Tuesday, April 13, 2010

Gyoza

Tonight we had Gyoza and it was a good night for Gyoza. Since I don’t really have a recipe it is a some nights are better then others kind of deal. My kids love it and I must say I could eat and eat and eat when it comes to Gyoza. It is fast and easy to make with 5 basic ingredients. Ground meat (I do turkey, but my mom sometimes does beef or pork, I think), Napa Cabbage, fresh grated Ginger Root, Sesame Seed Oil, and Shitake Mushrooms. From what I understand Gyoza is a Japanese food that allows moms to hide vegetables. It was also like the 10 cows, depending on how well you made and folded your Gyoza determined what kind of partner you could get (or was it be?). Sometimes I add different easily hid veges into the mix. Tonight I added grated up carrots and chopped green onions to the mix. I really liked it.
Gyoza

1 pkg. Gyoza wrappers
1 pkg. ground Meat
2 shakes Sesame Seed Oil
1 head Napa Cabbage, finely chopped
3-4 Skitake Mushrooms, finely chopped
Ginger Root (to preference)
1 or 2 Carrots, finely grated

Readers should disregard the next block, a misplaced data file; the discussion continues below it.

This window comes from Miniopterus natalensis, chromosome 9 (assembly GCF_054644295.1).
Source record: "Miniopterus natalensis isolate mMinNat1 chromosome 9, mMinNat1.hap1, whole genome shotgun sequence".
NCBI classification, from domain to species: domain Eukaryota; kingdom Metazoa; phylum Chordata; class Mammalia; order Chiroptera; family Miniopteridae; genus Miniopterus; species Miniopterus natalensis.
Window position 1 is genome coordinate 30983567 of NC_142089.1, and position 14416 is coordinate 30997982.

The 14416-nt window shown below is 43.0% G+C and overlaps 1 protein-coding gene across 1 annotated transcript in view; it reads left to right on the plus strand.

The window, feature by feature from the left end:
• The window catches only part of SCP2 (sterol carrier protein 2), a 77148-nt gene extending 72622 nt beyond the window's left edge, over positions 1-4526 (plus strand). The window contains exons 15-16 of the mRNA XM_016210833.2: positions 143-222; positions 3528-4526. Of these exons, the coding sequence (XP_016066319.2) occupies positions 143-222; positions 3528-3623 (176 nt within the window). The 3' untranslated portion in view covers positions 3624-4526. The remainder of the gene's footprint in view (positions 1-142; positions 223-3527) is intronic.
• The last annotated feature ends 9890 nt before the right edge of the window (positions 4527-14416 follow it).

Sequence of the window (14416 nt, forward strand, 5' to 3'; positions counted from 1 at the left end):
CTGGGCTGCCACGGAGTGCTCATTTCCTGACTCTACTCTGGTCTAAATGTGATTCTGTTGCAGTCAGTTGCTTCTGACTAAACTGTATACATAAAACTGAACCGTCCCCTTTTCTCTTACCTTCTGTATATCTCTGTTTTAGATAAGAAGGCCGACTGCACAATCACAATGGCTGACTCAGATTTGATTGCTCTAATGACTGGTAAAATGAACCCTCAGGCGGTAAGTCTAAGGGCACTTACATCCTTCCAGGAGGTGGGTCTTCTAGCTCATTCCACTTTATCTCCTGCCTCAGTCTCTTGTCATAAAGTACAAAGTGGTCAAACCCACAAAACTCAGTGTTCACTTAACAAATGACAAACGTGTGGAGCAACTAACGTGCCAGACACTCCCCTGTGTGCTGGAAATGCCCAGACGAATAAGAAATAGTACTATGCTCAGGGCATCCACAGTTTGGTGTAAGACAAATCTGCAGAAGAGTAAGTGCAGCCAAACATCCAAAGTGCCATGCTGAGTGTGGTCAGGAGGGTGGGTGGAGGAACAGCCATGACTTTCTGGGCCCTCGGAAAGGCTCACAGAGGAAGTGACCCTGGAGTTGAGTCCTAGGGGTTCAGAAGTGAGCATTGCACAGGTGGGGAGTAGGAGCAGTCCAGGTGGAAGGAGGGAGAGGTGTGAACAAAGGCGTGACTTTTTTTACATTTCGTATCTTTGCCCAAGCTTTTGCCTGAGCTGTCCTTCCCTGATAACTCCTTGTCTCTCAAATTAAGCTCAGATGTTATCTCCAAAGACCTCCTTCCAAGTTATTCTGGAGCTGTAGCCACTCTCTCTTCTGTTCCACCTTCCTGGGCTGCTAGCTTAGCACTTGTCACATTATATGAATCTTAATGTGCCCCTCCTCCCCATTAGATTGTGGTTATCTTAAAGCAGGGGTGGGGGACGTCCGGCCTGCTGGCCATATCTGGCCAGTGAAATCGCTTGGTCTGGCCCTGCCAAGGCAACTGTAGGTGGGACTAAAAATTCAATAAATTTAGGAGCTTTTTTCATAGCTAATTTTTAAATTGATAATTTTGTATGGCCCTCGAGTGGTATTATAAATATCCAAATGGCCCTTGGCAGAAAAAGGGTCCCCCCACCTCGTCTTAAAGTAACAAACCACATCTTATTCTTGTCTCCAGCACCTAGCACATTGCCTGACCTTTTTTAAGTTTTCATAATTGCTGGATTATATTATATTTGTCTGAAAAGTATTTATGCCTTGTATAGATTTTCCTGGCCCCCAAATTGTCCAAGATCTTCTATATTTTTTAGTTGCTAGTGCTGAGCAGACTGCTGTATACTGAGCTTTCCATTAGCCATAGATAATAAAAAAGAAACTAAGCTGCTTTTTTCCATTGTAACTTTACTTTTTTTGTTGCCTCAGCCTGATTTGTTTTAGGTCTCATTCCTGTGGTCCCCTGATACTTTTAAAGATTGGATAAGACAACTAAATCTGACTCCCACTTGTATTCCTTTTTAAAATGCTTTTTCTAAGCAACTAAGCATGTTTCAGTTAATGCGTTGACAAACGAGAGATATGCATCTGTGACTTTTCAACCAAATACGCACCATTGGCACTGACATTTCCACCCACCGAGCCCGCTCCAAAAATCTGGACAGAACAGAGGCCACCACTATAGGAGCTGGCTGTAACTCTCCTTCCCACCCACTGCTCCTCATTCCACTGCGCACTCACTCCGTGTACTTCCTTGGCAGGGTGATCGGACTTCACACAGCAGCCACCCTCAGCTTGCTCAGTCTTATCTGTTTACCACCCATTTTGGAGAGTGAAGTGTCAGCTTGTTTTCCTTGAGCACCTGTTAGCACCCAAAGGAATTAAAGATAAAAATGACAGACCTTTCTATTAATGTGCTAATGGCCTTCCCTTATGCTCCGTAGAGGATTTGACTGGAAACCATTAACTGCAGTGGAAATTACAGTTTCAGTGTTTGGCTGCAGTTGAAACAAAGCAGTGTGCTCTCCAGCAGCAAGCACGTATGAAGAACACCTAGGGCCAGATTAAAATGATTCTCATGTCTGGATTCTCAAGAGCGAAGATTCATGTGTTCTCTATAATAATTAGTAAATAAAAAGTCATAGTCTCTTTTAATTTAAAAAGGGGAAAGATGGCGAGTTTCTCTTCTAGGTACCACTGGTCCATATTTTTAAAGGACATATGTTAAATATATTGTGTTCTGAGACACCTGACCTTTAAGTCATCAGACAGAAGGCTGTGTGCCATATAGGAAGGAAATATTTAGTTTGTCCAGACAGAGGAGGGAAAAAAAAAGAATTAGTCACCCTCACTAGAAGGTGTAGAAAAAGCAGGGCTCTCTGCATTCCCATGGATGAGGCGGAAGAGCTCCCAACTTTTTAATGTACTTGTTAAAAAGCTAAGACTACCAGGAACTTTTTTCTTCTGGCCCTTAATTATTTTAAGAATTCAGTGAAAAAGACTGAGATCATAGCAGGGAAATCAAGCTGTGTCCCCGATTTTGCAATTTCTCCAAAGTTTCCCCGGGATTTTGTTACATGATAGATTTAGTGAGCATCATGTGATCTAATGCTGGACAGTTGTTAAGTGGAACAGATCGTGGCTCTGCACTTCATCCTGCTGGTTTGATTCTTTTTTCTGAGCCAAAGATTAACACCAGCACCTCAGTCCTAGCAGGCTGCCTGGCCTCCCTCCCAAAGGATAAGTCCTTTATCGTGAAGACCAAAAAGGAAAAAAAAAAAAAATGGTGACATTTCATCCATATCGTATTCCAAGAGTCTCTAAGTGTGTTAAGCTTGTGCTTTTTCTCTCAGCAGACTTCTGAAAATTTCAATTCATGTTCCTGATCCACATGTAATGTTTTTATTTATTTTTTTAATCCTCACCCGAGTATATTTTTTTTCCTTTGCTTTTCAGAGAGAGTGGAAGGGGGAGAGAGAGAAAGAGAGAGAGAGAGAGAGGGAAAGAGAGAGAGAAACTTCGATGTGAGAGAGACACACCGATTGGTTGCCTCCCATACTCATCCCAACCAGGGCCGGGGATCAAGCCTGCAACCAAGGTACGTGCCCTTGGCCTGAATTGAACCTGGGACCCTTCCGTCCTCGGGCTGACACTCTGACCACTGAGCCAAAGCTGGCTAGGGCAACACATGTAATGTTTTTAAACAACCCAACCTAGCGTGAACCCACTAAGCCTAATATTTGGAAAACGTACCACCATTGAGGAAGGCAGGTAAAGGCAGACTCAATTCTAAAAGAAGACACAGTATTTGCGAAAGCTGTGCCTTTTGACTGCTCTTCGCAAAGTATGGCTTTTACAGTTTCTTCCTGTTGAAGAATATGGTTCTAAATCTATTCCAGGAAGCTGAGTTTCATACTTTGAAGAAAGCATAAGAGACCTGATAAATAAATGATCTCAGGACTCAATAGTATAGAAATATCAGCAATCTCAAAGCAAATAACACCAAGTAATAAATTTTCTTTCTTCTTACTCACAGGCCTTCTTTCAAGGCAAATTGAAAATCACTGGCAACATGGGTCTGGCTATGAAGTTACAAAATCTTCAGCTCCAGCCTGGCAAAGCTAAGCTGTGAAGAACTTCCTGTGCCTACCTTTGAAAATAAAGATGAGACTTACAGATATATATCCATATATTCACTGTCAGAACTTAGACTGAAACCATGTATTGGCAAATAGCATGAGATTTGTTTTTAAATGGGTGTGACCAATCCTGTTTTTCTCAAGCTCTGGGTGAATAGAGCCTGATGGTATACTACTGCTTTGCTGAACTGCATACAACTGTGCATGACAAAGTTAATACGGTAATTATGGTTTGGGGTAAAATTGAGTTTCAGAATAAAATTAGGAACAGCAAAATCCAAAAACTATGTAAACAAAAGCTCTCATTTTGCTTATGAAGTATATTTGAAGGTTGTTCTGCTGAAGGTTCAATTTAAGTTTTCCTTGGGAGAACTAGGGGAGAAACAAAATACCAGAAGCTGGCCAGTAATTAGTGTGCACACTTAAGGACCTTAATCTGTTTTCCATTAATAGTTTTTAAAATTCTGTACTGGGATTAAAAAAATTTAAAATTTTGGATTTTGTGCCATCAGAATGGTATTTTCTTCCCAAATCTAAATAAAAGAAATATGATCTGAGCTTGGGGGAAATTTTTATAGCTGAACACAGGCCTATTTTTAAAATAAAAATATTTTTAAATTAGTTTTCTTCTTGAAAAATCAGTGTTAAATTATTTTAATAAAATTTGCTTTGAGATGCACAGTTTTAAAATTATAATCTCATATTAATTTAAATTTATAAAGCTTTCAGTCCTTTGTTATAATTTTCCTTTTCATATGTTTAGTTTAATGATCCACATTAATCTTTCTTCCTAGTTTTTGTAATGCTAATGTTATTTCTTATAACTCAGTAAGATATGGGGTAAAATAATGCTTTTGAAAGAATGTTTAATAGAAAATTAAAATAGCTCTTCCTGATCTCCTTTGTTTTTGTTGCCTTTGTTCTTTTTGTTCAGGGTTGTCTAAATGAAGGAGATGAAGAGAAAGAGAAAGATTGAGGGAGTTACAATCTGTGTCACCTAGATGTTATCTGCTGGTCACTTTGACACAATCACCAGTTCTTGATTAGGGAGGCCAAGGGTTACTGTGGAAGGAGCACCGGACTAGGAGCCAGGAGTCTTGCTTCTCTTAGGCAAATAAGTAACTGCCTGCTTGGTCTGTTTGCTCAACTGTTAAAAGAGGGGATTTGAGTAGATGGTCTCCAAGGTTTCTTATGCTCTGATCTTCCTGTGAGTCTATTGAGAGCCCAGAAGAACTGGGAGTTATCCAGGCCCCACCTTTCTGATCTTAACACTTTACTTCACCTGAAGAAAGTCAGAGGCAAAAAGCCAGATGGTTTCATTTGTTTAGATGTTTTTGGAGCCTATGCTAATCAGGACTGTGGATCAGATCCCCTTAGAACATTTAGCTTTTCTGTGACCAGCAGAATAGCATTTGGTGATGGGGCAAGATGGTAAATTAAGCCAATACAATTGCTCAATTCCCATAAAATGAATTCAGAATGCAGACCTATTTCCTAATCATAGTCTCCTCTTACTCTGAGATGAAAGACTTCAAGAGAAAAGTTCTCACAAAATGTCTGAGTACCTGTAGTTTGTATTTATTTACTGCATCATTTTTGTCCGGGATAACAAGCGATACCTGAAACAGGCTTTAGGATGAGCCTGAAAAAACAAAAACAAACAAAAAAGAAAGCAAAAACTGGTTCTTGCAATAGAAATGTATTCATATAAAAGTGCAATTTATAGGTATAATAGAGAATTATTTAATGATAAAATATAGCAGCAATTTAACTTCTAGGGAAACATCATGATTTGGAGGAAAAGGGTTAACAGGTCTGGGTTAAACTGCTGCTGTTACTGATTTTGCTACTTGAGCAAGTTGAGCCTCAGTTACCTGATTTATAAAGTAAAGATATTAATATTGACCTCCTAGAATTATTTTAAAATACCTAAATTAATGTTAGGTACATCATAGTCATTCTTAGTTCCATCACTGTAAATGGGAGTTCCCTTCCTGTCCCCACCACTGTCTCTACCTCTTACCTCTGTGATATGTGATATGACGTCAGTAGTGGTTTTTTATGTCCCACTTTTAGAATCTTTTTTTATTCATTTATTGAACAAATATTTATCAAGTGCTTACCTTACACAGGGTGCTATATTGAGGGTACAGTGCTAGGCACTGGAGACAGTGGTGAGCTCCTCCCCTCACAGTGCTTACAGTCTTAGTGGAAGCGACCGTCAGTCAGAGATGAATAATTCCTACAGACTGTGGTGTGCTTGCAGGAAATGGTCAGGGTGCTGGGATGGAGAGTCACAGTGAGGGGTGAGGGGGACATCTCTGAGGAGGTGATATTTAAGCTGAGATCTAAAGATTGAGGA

1 brunch Green Onion, chopped

Add all but the meat together and mix. Now add half the meat and mix by hand. The meat, when I make it, is more of a bonding agent so I like to have more veges then meat. It’s your call. Place Gyoza wrappers on a plate and wet the edges. Place a small amount of mixture onto the wrapper and fold it up however you want. When Yukiko makes this she is good and removes all the moisture from the cabbage by putting it into a bowl and salting it slightly. The salt pulls the moisture from the cabbage and after 5 minutes you wring it out and then add the other ingredients.
Logan didn’t notice it on his plate, but when he did he couldn’t get enough.
I am big into freezing ahead. With these you have to make sure they don’t touch if you do they will stick together. When defrosting still make sure they don’t touch because they get even more sticky. Cook in a hot pan with oil until brown on all sides. If you want you can check with a thermometer to make sure that the meat is cooked enough, but I bless my food so I don’t have to be so crazy.  Traditionally you then steam them, but I like mine crispy, so I skip that step.  There is also a dip made up of 50/50 Vinegar/Soy Sauce.  I don't really use this either, but its good when I don't have Ponzu (a Soy Sauce with Citrus) on hand.  Make a pot of rice and love it up!
Post a Comment